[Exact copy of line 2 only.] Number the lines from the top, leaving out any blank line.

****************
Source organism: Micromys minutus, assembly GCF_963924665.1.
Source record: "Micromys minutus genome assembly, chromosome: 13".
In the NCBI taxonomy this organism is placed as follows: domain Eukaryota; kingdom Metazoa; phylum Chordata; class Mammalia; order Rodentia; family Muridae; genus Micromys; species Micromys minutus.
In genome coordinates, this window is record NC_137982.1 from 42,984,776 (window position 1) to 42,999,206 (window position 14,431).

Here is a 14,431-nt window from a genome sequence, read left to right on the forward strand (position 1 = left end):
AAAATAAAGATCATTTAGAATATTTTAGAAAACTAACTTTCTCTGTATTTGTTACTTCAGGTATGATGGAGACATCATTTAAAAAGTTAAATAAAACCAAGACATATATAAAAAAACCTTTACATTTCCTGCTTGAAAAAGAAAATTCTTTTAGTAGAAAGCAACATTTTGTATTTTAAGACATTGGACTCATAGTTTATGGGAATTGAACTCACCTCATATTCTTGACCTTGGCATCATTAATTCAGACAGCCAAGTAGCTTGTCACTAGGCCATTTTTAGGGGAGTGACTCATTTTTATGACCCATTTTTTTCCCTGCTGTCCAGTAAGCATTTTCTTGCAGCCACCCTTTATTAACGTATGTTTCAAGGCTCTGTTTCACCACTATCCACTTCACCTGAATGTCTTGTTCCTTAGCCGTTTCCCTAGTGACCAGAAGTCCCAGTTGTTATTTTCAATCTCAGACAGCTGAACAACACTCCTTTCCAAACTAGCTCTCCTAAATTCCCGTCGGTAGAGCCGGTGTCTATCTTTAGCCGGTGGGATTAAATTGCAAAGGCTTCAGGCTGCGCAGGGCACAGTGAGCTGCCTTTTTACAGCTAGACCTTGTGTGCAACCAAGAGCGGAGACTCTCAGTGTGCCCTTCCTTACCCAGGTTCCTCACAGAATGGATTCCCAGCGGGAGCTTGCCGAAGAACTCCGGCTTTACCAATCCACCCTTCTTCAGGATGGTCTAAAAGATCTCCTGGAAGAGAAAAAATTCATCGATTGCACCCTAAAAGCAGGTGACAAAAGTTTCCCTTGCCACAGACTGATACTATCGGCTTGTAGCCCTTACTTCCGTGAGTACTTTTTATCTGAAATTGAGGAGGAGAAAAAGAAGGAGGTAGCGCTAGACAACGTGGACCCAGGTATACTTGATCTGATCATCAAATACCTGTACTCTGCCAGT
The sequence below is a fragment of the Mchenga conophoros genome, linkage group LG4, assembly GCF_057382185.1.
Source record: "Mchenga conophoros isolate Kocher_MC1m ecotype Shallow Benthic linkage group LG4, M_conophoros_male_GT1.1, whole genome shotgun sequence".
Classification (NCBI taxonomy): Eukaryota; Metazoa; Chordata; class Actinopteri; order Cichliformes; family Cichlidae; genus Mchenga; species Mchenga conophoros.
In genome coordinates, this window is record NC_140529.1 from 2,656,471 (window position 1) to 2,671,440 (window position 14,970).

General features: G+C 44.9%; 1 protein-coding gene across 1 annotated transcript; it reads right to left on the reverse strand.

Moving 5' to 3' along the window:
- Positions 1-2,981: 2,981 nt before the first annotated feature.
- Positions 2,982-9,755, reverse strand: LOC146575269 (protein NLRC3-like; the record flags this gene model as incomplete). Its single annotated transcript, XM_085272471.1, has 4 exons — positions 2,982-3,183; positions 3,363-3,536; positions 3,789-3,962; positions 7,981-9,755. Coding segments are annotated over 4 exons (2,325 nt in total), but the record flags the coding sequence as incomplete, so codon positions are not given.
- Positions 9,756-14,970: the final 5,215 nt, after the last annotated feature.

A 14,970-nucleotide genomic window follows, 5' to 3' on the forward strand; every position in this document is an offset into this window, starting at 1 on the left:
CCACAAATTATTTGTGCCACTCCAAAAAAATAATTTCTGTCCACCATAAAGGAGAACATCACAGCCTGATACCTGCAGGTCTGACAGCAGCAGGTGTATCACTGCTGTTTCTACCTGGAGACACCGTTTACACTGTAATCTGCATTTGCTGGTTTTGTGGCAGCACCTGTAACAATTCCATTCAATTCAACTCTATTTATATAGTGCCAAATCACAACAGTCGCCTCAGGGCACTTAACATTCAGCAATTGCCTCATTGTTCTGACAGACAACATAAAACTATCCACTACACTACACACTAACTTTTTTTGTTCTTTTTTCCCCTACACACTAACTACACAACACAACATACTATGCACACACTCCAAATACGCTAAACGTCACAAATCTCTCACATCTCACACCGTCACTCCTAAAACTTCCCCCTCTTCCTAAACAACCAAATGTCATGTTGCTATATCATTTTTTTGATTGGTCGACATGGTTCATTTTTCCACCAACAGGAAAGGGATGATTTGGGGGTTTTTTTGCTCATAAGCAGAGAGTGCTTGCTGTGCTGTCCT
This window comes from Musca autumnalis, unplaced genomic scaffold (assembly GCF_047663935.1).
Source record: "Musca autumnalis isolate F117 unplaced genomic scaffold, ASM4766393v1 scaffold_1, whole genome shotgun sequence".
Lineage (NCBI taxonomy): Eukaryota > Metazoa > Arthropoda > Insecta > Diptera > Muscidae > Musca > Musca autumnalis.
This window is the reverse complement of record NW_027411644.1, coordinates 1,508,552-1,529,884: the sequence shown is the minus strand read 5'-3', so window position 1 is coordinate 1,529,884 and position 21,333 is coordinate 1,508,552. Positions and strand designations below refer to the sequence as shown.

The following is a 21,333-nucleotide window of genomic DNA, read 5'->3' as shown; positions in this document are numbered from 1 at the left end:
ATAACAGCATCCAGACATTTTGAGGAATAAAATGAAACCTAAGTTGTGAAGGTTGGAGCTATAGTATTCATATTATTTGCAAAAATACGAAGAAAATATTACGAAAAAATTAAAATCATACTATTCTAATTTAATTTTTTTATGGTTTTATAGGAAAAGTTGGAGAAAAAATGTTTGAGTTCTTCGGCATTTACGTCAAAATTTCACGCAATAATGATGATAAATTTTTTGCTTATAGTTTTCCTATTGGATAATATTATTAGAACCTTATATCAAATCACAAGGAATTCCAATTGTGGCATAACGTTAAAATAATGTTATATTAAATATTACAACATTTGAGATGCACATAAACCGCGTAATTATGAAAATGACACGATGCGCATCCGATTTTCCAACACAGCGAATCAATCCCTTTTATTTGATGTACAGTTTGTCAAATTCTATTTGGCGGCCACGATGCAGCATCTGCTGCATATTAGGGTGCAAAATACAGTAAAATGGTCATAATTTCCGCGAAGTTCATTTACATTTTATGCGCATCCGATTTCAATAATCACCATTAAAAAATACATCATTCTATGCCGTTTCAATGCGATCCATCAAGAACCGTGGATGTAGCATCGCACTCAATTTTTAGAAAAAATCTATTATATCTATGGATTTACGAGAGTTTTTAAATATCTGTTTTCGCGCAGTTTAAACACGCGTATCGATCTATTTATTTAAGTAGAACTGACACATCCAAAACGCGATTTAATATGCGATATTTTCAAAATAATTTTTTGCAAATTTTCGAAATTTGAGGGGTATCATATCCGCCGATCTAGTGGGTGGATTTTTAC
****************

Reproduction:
Source record: "Micromys minutus genome assembly, chromosome: 13".